Islam: Reforming a Recalcitrant Religion (Part I)
Why is the process of Christian Reformation not applicable for modern Islam?
- The march of the West after the Christian Reformation is still presented as incontrovertible evidence for Islam to undergo a similar rite of passage as Western Christianity.
- In many ways, the history of modern Islamic thought can be read as one continuous series of remedies to what was perceived as decline and impending doom.
- The victory of science and natural philosophy over theology and dogma was another immensely significant outcome of the Reformation, as linear narrative would have us believe.
In every age since the eruption of the West into the Islamic heartlands, an act which is best symbolized by the Napoleonic occupation of Egypt, Islam has had its share of philosophical “fixes” for the Muslims' dilemma.
In many ways, the history of modern Islamic thought can be read as one continuous series of remedies to what was perceived as decline and impending doom.
The parallels with the Christian Reformation are fallacious. Reasoning by historical analogy may have been the vogue in the post-9/11 environment, but the inferences drawn were hopelessly inappropriate for Islam.
The Reformation affected the Catholic Church in Central and Western Europe only. The unity of Christendom had been sundered with the division of the Roman Empire, and the Eastern Church had already had a physically separate and independent existence from the Western church for nearly a millennium before the Reformation.
The narrative of the Reformation in Western Christianity to which Islam was compared, had as its starting point the revolt of the individual against the authority of a hierarchical institution whose presence and intercession with God was essential as a matter of dogma.
The ground was prepared by humanist scholars such as Erasmus and by the opening of a reinterpretation of the scriptures based on accurate translations.
The victory of science and natural philosophy over theology and dogma was another immensely significant outcome of the Reformation, as linear narrative would have us believe. The Catholic Church, at the height of the Thirty Years War, saw fit to subject Galileo to the Roman Inquisition for his heretical beliefs on the laws of motion, but religious faith was no match for empirical evidence in the understanding of the natural world.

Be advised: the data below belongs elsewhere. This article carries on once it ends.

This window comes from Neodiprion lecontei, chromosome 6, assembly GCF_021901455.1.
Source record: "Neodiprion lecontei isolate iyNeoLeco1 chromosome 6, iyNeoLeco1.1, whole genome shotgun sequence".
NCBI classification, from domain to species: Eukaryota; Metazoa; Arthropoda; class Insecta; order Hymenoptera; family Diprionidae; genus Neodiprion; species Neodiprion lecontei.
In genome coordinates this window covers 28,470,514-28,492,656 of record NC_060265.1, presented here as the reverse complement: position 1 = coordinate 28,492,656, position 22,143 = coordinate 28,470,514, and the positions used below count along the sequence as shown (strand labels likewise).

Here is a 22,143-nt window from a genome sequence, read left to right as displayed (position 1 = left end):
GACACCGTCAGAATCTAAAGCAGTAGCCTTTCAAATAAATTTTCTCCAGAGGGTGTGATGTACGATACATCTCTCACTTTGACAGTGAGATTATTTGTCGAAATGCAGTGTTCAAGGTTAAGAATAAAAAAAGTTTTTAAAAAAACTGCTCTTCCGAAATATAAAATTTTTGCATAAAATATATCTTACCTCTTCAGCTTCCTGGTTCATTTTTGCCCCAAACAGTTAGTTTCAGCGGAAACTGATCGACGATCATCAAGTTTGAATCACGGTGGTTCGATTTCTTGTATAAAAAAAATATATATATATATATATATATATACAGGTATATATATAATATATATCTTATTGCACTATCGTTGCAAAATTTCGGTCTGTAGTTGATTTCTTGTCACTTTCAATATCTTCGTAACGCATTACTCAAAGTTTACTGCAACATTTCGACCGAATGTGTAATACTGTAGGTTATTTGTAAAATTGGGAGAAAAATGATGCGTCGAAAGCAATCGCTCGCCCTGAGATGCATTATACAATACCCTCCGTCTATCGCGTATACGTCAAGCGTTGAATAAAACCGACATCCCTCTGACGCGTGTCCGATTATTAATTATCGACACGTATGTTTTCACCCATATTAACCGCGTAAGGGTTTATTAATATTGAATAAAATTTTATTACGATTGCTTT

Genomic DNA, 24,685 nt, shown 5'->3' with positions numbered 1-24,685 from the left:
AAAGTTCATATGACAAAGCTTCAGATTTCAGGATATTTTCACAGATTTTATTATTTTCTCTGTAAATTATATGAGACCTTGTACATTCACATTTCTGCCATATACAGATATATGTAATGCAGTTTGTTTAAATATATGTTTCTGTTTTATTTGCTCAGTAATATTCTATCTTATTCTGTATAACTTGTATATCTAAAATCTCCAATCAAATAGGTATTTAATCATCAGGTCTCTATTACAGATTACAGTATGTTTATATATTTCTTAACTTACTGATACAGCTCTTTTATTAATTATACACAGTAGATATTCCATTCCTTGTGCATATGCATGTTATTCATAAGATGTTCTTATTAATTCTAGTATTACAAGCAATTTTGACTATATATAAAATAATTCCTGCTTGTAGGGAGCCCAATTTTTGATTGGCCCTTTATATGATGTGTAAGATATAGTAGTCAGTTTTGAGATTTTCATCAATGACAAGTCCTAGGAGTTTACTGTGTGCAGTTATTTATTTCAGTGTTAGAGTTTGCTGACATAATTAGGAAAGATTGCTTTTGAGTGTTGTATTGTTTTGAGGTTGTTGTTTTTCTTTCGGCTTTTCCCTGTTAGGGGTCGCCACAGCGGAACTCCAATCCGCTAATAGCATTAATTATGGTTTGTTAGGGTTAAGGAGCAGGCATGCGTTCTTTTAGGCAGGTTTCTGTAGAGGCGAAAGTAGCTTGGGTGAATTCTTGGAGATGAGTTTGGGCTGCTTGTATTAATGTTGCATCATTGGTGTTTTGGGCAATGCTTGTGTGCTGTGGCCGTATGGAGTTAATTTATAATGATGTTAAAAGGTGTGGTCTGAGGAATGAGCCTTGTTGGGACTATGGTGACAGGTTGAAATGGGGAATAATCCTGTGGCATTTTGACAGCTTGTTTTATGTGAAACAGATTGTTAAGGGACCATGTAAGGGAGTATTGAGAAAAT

The story of the benefits of the Reformation continues into the political arena, where the religious dissenters of England, Germany and the Low Countries, moving across the Atlantic, plant in the New World the seeds for the separation of the state from an established church.
In economics and business, the Calvinist doctrines relating to the interconnection between thrift, work and the salvation of the elect are held to be the causal factors in the advance of capitalism — and hence of modern business organizations.
The industrial revolution is thus only one step away from the Reformation. Who can doubt that the industrial revolution started in the Protestant strongholds of England and Northwestern Europe?
The Reformation becomes a pre-history of the Enlightenment, which finally succeeds in banishing religion from the public arena.
A monolithic Latin Christianity is fragmented into a multifaceted faith with many churches. Religious wars are replaced by religious toleration, which is only a transit station to secularism, and then to pluralism.
Both the Reformation and the Enlightenment are necessary phases in the “taming” of religious faith and in opening mankind to the possibilities of a post-religion order. Now, if only Islam could follow the same path — without, of course, the 200 years of violence and devastation which the Reformation actually unleashed — then Islam would be shorn of its dogmatic certainties, which are antithetical to human advancement.
It could then fit into the structures of the modern world.
This bare outline of the march of the West has been questioned, and in many cases, discredited by historians, but is still presented as incontrovertible evidence for Islam to undergo a similar rite of passage as Western Christianity. On closer inspection, however, the utility of the analogy falls apart, and the parallels are absurd.
Editors Note: This feature is an excerpt from "The Crisis of Islamic Civilization" by Ali A. Allawi. © Ali A. Allawi 2009. Reprinted with permission of Yale University Press.